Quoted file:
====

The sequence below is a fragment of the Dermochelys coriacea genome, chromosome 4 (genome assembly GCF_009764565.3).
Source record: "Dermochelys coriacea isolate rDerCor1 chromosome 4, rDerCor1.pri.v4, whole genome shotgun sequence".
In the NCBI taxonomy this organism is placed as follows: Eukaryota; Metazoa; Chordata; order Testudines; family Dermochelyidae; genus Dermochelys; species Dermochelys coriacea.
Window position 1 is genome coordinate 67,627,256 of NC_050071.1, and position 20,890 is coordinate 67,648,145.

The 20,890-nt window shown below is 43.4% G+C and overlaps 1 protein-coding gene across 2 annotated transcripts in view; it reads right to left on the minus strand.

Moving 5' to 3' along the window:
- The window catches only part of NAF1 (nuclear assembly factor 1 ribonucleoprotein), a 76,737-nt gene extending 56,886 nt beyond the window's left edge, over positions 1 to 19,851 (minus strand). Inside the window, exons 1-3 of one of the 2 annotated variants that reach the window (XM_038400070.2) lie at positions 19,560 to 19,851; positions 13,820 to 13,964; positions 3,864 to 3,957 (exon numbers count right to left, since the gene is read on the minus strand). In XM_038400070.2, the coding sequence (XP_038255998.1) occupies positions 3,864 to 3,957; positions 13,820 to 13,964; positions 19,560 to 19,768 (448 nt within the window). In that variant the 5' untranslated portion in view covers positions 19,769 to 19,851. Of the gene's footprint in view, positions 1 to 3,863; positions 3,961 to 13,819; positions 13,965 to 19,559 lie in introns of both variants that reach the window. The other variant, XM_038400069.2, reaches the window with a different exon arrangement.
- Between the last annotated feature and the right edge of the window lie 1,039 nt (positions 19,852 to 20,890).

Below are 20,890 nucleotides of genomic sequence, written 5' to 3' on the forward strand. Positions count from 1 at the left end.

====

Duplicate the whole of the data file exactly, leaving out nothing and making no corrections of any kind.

The sequence below is a fragment of the Dermochelys coriacea genome, chromosome 4 (genome assembly GCF_009764565.3).
Source record: "Dermochelys coriacea isolate rDerCor1 chromosome 4, rDerCor1.pri.v4, whole genome shotgun sequence".
In the NCBI taxonomy this organism is placed as follows: Eukaryota; Metazoa; Chordata; order Testudines; family Dermochelyidae; genus Dermochelys; species Dermochelys coriacea.
Window position 1 is genome coordinate 67,627,256 of NC_050071.1, and position 20,890 is coordinate 67,648,145.

The 20,890-nt window shown below is 43.4% G+C and overlaps 1 protein-coding gene across 2 annotated transcripts in view; it reads right to left on the minus strand.

Moving 5' to 3' along the window:
- The window catches only part of NAF1 (nuclear assembly factor 1 ribonucleoprotein), a 76,737-nt gene extending 56,886 nt beyond the window's left edge, over positions 1 to 19,851 (minus strand). Inside the window, exons 1-3 of one of the 2 annotated variants that reach the window (XM_038400070.2) lie at positions 19,560 to 19,851; positions 13,820 to 13,964; positions 3,864 to 3,957 (exon numbers count right to left, since the gene is read on the minus strand). In XM_038400070.2, the coding sequence (XP_038255998.1) occupies positions 3,864 to 3,957; positions 13,820 to 13,964; positions 19,560 to 19,768 (448 nt within the window). In that variant the 5' untranslated portion in view covers positions 19,769 to 19,851. Of the gene's footprint in view, positions 1 to 3,863; positions 3,961 to 13,819; positions 13,965 to 19,559 lie in introns of both variants that reach the window. The other variant, XM_038400069.2, reaches the window with a different exon arrangement.
- Between the last annotated feature and the right edge of the window lie 1,039 nt (positions 19,852 to 20,890).

Below are 20,890 nucleotides of genomic sequence, written 5' to 3' on the forward strand. Positions count from 1 at the left end.